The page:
The rate of progress in human neurosciences is limited by the inability to easily apply a wide range of analysis methods to the plethora of different datasets acquired in labs around the world. In this work, we introduce a framework for creating, testing, versioning and archiving portable applications for analyzing neuroimaging data organized and described in compliance with the Brain Imaging Data Structure (BIDS). The portability of these applications (BIDS Apps) is achieved by using container technologies that encapsulate all binary and other dependencies in one convenient package. BIDS Apps run on all three major operating systems with no need for complex setup and configuration and thanks to the richness of the BIDS standard they require little manual user input. Previous containerized data processing solutions were limited to single user environments and not compatible with most multi-tenant High Performance Computing systems. BIDS Apps overcome this limitation by taking advantage of the Singularity container technology. As a proof of concept, this work is accompanied by 22 ready to use BIDS Apps, packaging a diverse set of commonly used neuroimaging algorithms.
JoVE, the leading creator and publisher of video solutions that increase productivity in scientific research and education, today announced 2017 plans to mark the Company’s 10th anniversary. This year-long initiative will include the introduction of new Engineering and the Physical Sciences Collections within JoVE Science Education. JoVE will launch ten major initiatives, including a new JoVE Unlimited pricing formula, enhanced web experience, and establish a number of grants to advance scientific research and education.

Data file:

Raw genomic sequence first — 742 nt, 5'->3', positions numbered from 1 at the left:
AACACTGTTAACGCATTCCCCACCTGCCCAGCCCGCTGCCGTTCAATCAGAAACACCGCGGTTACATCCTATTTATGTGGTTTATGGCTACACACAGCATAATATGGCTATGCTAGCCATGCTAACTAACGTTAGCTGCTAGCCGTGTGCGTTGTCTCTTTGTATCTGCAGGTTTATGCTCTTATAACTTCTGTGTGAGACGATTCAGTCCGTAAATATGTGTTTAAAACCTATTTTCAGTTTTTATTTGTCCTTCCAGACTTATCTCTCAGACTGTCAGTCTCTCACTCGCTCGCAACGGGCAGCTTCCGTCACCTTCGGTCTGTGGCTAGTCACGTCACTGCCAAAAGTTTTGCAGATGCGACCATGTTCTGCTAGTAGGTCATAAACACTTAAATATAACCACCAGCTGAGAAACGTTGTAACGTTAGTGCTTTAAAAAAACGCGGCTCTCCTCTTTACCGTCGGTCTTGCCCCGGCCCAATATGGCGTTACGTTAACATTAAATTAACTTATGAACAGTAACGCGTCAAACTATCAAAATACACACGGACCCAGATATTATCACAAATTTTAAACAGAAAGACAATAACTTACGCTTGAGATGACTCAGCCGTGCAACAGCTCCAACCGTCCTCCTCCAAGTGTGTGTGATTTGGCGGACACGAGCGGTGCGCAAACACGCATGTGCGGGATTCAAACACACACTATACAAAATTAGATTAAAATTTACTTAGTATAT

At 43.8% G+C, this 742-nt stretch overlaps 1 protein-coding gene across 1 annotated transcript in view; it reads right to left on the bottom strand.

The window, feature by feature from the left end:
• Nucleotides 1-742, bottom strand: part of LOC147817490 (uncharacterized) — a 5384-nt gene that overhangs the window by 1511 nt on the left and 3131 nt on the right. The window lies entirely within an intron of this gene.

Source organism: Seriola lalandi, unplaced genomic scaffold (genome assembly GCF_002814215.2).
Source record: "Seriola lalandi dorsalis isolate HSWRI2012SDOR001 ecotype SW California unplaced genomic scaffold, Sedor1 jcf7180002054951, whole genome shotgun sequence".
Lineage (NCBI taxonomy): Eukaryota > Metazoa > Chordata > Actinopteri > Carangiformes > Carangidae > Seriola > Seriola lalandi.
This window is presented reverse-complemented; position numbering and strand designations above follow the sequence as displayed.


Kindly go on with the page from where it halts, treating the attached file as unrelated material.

Similarities between incentives in science and incentives in finance suggest a solution to crises in both. Published in the Feb 2017 print edition of Physics World magazine (physicsworld.com).
This symposium will serve as the launch event for our new open, online book, titled The Practice of Reproducible Research. The book contains a collection of 31 case studies in reproducible research practices written by scientists and engineers working in the data-intensive sciences. Each case study presents the specific approach that the author used to achieve reproducibility in a real-world research project, including a discussion of the overall project workflow, major challenges, and key tools and practices used to increase the reproducibility of the research.
The first results from the Reproducibility Project: Cancer Biology suggest that there is scope for improving reproducibility in pre-clinical cancer research.
Experimental efforts to validate the output of a computational model that predicts new uses for existing drugs highlights the inherently complex nature of cancer biology.